• Sentenac H.
      • Thibaud J.-B.
      • Mueller-Roeber B.
      • Blatt M.R.
      • Dreyer I.
      External K+ modulates the activity of the Arabidopsis potassium channel SKOR via an unusual mechanism.
      ), and internal and external pH (
      • Ache P.
      • Becker D.
      • Ivashikina N.
      • Dietrich P.
      • Roelfsema M.R.
      • Hedrich R.
      GORK, a delayed outward rectifier expressed in guard cells of Arabidopsis thaliana, is a K+-selective, K+-sensing ion channel.
      ,
      • Lacombe B.
      • Pilot G.
      • Gaymard F.
      • Sentenac H.
      • Thibaud J.-B.
      pH control of the plant outwardly-rectifying potassium channel GORK.
      ), and that clustering of GORK channels is correlated with changes in its gating properties (
      • Eisenach C.
      • Papanatsiou M.
      • Hillert E.K.
      • Blatt M.R.
      Clustering of the K+ channel GORK of Arabidopsis parallels its gating by extracellular K+.
      ). Regarding PP2Cs, early physiological studies in guard cells of Nicotiana benthamiana provided evidence that outward K+ fluxes were not driven only by depolarization and that PP2C phosphatases could take part in their control. Overexpression in N. benthamiana of the abi1-1 dominant interfering mutant phosphatase conferring ABA-independent constitutive activity led to a strong and specific decrease of the amplitude of guard cell outward K+ currents independent of the cell membrane potential and not observed with K+ inward and anionic currents (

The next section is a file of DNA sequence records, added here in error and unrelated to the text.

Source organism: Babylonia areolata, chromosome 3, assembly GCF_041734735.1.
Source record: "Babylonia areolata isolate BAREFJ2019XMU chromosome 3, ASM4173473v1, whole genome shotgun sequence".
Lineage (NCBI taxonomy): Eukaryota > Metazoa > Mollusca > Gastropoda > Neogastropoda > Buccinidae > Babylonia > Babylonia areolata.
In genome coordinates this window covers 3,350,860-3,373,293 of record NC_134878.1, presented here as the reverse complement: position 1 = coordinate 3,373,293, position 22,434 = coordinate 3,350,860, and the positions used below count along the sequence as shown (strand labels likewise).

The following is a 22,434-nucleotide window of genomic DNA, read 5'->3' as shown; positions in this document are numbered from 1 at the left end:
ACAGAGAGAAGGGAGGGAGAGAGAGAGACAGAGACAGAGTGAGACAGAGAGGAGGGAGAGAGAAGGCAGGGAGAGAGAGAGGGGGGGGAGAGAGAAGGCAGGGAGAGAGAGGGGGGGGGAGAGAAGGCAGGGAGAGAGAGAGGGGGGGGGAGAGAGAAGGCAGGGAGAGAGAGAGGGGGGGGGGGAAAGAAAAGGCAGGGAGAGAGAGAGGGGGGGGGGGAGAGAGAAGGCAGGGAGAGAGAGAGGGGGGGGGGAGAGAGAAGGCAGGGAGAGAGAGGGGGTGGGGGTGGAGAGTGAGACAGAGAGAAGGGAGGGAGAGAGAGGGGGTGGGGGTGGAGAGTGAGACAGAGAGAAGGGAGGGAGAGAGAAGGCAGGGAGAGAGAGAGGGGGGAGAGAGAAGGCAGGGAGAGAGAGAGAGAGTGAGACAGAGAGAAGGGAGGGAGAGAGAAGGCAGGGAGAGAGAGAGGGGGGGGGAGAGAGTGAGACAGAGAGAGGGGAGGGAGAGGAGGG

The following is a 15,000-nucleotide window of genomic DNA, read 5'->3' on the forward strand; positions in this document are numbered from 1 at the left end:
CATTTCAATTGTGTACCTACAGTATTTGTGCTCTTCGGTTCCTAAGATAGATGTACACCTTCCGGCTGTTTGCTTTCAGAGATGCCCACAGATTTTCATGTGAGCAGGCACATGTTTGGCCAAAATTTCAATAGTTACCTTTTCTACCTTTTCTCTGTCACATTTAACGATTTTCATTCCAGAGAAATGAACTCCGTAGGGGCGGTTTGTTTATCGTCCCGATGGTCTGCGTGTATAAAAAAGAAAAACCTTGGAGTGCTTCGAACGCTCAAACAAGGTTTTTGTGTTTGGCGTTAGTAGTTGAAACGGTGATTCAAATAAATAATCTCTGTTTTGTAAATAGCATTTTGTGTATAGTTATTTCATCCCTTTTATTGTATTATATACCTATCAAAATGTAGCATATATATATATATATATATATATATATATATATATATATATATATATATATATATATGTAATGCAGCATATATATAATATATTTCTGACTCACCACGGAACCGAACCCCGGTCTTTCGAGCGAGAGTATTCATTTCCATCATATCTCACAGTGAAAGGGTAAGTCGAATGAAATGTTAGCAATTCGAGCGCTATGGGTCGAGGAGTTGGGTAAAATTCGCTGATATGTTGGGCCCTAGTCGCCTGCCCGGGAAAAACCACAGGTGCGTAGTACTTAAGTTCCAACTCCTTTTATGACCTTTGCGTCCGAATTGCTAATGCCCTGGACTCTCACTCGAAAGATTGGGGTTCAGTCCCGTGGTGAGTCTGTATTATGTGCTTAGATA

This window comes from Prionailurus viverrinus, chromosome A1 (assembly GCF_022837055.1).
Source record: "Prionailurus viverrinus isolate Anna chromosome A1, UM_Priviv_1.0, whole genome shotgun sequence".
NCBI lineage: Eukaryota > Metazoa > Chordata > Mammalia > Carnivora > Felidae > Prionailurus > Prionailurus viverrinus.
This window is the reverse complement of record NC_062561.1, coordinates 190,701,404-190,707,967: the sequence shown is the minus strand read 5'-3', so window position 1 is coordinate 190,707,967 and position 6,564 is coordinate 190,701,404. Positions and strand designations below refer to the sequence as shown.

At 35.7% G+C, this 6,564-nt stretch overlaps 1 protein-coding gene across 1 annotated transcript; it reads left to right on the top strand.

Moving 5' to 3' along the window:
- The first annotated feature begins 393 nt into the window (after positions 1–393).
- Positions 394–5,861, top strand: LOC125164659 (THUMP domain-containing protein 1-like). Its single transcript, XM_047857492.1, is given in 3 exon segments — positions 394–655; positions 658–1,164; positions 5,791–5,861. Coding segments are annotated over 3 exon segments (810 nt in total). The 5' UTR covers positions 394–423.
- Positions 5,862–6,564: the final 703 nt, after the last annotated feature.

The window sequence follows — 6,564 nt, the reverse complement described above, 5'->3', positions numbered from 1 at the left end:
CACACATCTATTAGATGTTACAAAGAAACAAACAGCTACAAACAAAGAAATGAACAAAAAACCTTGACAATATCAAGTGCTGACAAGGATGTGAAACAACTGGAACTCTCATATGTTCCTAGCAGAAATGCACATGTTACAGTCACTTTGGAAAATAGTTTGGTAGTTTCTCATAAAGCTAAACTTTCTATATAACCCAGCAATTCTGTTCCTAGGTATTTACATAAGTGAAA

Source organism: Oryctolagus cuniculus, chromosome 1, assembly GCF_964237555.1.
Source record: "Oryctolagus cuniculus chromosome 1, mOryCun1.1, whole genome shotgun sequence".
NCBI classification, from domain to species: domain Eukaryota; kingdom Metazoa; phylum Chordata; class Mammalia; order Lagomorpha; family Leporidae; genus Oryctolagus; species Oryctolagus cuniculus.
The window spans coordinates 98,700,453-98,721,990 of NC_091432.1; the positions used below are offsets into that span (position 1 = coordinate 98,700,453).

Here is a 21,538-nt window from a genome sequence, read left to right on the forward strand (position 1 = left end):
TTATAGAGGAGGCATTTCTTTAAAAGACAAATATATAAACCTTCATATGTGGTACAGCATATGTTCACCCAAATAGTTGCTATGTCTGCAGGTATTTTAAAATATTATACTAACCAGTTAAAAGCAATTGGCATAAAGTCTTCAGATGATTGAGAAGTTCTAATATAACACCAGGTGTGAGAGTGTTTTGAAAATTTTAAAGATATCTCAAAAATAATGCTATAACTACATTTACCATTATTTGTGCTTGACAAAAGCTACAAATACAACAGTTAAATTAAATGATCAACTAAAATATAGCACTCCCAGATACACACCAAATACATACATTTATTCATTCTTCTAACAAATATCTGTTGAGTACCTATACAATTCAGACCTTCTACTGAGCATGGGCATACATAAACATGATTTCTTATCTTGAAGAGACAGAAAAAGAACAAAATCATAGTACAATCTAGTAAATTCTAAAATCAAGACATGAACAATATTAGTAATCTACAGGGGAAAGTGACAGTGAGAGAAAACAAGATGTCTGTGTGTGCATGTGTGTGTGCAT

• Armstrong F.
      • Leung J.
      • Grabov A.
      • Brearley J.
      • Giraudat J.
      • Blatt M.R.
      Sensitivity to abscisic acid of guard cell K+ channels is suppressed by abil-1, a mutant Arabidopsis gene encoding a putative protein phosphatase.